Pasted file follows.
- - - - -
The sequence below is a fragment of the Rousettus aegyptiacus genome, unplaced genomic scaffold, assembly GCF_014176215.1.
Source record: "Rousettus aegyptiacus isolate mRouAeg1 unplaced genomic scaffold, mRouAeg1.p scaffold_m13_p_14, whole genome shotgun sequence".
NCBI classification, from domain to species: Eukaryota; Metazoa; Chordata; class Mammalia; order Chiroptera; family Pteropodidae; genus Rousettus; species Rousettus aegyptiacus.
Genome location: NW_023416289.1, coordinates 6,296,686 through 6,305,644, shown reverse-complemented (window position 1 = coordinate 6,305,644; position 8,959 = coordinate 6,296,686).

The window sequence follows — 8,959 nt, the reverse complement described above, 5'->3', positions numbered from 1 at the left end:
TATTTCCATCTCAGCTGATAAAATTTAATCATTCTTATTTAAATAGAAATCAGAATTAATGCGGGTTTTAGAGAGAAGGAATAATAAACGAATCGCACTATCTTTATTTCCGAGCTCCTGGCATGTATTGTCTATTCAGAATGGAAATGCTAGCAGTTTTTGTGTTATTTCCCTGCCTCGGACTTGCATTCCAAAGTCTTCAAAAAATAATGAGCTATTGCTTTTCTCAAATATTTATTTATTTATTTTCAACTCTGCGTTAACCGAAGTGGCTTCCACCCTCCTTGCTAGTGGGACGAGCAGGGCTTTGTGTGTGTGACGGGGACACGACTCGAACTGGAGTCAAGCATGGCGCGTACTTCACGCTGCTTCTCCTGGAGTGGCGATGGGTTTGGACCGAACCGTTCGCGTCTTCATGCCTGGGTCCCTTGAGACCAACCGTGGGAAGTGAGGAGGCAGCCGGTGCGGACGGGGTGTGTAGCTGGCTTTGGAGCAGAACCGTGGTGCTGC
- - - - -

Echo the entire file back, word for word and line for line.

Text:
The sequence below is a fragment of the Rousettus aegyptiacus genome, unplaced genomic scaffold, assembly GCF_014176215.1.
Source record: "Rousettus aegyptiacus isolate mRouAeg1 unplaced genomic scaffold, mRouAeg1.p scaffold_m13_p_14, whole genome shotgun sequence".
NCBI classification, from domain to species: Eukaryota; Metazoa; Chordata; class Mammalia; order Chiroptera; family Pteropodidae; genus Rousettus; species Rousettus aegyptiacus.
Genome location: NW_023416289.1, coordinates 6,296,686 through 6,305,644, shown reverse-complemented (window position 1 = coordinate 6,305,644; position 8,959 = coordinate 6,296,686).

The window sequence follows — 8,959 nt, the reverse complement described above, 5'->3', positions numbered from 1 at the left end:
TATTTCCATCTCAGCTGATAAAATTTAATCATTCTTATTTAAATAGAAATCAGAATTAATGCGGGTTTTAGAGAGAAGGAATAATAAACGAATCGCACTATCTTTATTTCCGAGCTCCTGGCATGTATTGTCTATTCAGAATGGAAATGCTAGCAGTTTTTGTGTTATTTCCCTGCCTCGGACTTGCATTCCAAAGTCTTCAAAAAATAATGAGCTATTGCTTTTCTCAAATATTTATTTATTTATTTTCAACTCTGCGTTAACCGAAGTGGCTTCCACCCTCCTTGCTAGTGGGACGAGCAGGGCTTTGTGTGTGTGACGGGGACACGACTCGAACTGGAGTCAAGCATGGCGCGTACTTCACGCTGCTTCTCCTGGAGTGGCGATGGGTTTGGACCGAACCGTTCGCGTCTTCATGCCTGGGTCCCTTGAGACCAACCGTGGGAAGTGAGGAGGCAGCCGGTGCGGACGGGGTGTGTAGCTGGCTTTGGAGCAGAACCGTGGTGCTGC